The euro traded 0.6 percent from its weakest in more than a month before the European Central Bank meets today following recent comments from President Mario Draghi that monetary policy will stay accommodative.
The 17-nation currency fell for a second day against the yen after Portugal’s bonds slumped and two of the nation’s ministers resigned, reigniting concern Europe’s sovereign-debt crisis is worsening. The Dollar Index remained lower after declining yesterday from a one-month high ahead of a U.S. jobs report that may help signal whether the economy is strong enough for the Federal Reserve to pare back its bond purchases.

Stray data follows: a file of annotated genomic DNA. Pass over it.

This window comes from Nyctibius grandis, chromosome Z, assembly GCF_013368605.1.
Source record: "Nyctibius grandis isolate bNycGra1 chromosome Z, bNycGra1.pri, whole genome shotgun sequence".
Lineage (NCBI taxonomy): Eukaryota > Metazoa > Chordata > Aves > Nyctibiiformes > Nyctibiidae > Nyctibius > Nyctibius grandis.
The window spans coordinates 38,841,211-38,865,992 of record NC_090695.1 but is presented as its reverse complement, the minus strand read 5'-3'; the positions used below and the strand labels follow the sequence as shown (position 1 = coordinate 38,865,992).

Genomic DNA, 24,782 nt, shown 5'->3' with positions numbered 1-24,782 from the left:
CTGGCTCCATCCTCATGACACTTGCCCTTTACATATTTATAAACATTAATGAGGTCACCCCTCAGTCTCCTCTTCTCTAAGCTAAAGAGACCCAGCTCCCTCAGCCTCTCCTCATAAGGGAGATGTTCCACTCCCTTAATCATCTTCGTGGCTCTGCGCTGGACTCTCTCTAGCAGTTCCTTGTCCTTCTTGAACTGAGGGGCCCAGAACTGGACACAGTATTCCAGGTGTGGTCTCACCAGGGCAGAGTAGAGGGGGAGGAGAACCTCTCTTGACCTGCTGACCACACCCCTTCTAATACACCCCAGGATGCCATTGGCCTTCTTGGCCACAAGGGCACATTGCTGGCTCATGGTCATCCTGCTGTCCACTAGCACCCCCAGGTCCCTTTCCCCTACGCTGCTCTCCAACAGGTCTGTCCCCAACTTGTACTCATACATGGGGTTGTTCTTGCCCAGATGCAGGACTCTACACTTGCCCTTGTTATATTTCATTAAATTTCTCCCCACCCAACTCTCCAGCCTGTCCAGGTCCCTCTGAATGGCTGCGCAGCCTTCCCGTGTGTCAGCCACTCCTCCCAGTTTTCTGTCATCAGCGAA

“We’re not particularly upbeat about the euro,” said Hans Kunnen, chief economist in Sydney at St. George Bank Ltd. “The re-emergence of uncertainty following the resignation of the Portuguese finance minister becomes a central theme for us and there is a lack of perceived progress in the reform process in Europe. Any comments from the ECB would more likely weigh to the downside.”